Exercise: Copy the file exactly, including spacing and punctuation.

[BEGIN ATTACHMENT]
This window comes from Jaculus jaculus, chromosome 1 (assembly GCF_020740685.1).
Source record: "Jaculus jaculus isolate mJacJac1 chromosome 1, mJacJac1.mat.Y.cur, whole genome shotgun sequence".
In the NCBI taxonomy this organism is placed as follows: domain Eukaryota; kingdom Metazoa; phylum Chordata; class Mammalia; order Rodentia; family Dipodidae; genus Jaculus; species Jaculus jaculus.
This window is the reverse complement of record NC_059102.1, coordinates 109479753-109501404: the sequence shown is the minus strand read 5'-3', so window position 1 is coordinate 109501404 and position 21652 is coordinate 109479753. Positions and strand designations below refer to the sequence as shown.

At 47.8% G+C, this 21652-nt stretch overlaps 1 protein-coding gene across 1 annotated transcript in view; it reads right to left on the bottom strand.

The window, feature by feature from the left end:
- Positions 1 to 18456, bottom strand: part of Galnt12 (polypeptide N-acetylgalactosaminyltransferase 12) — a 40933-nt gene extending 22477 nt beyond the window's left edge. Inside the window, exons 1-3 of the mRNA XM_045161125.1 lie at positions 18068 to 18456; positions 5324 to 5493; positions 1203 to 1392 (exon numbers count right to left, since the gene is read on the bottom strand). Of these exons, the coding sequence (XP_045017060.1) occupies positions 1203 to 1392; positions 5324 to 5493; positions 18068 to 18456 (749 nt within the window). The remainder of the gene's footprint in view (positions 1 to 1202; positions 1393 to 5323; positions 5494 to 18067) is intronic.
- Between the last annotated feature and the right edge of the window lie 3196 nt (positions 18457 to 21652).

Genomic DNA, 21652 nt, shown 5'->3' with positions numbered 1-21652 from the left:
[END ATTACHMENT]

This window comes from Jaculus jaculus, chromosome 1 (assembly GCF_020740685.1).
Source record: "Jaculus jaculus isolate mJacJac1 chromosome 1, mJacJac1.mat.Y.cur, whole genome shotgun sequence".
In the NCBI taxonomy this organism is placed as follows: domain Eukaryota; kingdom Metazoa; phylum Chordata; class Mammalia; order Rodentia; family Dipodidae; genus Jaculus; species Jaculus jaculus.
This window is the reverse complement of record NC_059102.1, coordinates 109479753-109501404: the sequence shown is the minus strand read 5'-3', so window position 1 is coordinate 109501404 and position 21652 is coordinate 109479753. Positions and strand designations below refer to the sequence as shown.

At 47.8% G+C, this 21652-nt stretch overlaps 1 protein-coding gene across 1 annotated transcript in view; it reads right to left on the bottom strand.

The window, feature by feature from the left end:
- Positions 1 to 18456, bottom strand: part of Galnt12 (polypeptide N-acetylgalactosaminyltransferase 12) — a 40933-nt gene extending 22477 nt beyond the window's left edge. Inside the window, exons 1-3 of the mRNA XM_045161125.1 lie at positions 18068 to 18456; positions 5324 to 5493; positions 1203 to 1392 (exon numbers count right to left, since the gene is read on the bottom strand). Of these exons, the coding sequence (XP_045017060.1) occupies positions 1203 to 1392; positions 5324 to 5493; positions 18068 to 18456 (749 nt within the window). The remainder of the gene's footprint in view (positions 1 to 1202; positions 1393 to 5323; positions 5494 to 18067) is intronic.
- Between the last annotated feature and the right edge of the window lie 3196 nt (positions 18457 to 21652).

Genomic DNA, 21652 nt, shown 5'->3' with positions numbered 1-21652 from the left: